Because of the fragility of the garment, it is only turned on at limited times. The shirt and shorts which are covered by hundreds of dressmaker pins, reacts to sounds and moves in response to it in an uncertain way. The wearer and the spectator alike can engage in conversation with the garment to experience conversation “filled with misunderstanding and uncertainty.”

And don’t skip over the other main room of the exhibition dedicated to “Production.” This room covers the production aspect of fashion and technology such as 3D printing, digital design, laser cutting, embedded electronics and sustainable manufacturing.

Tech Style Pano_3

I was immediately drawn to the beautiful example of 3D printed shoes by United Nude. Their Highrise Shoe, 2015 is sky high, and not wearable, but are works of art in themselves. The fashion industry is headed in the direction of 3-D printing, and the materials are developing and becoming better and better. The rubberized version of 3-D printing will soon enable people to print a wearable version of their own shoes at home.

Highrise Shoe (one of two (right)) United Nude (Established 2013) English, 2015 3D printed synthetic, rubber *Arthur Tracy Cabot Fund *Courtesy, Museum of Fine Arts, Boston

Highrise Shoe (one of two (right))
United Nude (Established 2013)
English, 2015
3D printed synthetic, rubber
*Arthur Tracy Cabot Fund
*Courtesy, Museum of Fine Arts, Boston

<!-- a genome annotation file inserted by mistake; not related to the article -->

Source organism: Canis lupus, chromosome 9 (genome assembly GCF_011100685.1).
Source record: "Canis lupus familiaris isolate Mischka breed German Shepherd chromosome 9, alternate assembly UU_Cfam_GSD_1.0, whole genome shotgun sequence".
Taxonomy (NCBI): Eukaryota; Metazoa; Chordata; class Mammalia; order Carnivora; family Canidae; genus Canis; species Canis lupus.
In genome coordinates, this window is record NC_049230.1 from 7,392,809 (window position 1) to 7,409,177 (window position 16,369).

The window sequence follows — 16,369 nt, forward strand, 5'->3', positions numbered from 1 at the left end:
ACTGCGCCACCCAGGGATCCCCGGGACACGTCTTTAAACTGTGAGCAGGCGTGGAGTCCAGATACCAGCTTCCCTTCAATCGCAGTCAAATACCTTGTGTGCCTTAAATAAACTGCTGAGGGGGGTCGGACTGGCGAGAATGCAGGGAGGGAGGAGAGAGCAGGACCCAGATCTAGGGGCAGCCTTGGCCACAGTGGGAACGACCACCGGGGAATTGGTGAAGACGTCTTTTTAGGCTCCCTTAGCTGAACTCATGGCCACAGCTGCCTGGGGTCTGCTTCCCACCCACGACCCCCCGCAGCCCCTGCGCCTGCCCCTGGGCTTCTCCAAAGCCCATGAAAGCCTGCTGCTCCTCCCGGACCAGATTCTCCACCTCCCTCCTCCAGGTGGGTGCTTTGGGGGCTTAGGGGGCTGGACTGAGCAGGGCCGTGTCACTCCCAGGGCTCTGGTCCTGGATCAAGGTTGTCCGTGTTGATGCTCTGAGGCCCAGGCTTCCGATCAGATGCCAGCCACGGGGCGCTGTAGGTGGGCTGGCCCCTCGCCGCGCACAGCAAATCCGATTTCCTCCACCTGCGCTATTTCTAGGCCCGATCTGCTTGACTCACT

Companies in Boston such as Somerville’s Nervous System, are already 3-D printing dresses, as is evident in its Kinematics Petal dress, 2016. The dress was commissioned by the MFA for the exhibition and is entirely 3-D printed from custom measurements from a body scan. Composed of over 1600 unique pieces and more than 2600 hinges, it comes out in three parts, and is easily assembled and ready to wear. I love that quite a few local designers were featured in this show. In addition to Nervous System, Sally LaPointe amongst other locals was featured. Look for the “B” sign next to the wall signs to identify works with local connections.


Kinematics Petal dress, 2016, in background, video of the website software in which you can order your own 3D custom printed dress

Fashion favorites such as Mary Katrantzou and Viktor and Rolf are also represented in this room of the exhibit as greats in digital design and wearable art.


Image of Mary Katrantzou's "Expandit" dress Erik Madigan Heck (American, born 1983) 2012 British Photograph *Erik Madigan Heck / Trunk Archive *Courtesy, Museum of Fine Arts, Boston

Image of Mary Katrantzou’s “Expandit” dress
Erik Madigan Heck (American, born 1983)
*Erik Madigan Heck / Trunk Archive
*Courtesy, Museum of Fine Arts, Boston

All in all this exhibit is not to be missed. I think fashionistas and non fashion-philes alike will enjoy this beautiful thoughtfully arranged collection of iconic fashion pieces which have and will influence the landscape of fashion and technology for our time and the future. I am kind of obsessed with it and can’t wait to go back and view it again. We have until July 10, 2016 to visit.


I’ll leave you with my snapchat post of the technology in fashion that I wore the night of the opening gala. Maybe technology in fashion isn’t that far off from reality…

Open seven days a week, the MFA’s hors are Saturday through Tuesday 10am-445pm, Wednesday through Friday 10am-945pm. Admission (which includes one repeat visit within 10 days) is $25 for adults and $23 for seniors and students age 18 and older. Admission is free for University Members and individual youths age 17 and younger. Wednesday nights after 4pm admission is by voluntary contribution (suggested donation $25). The MFA is located on Avenue of the Arts at 465 Huntington Avenue, Boston, MA 02115.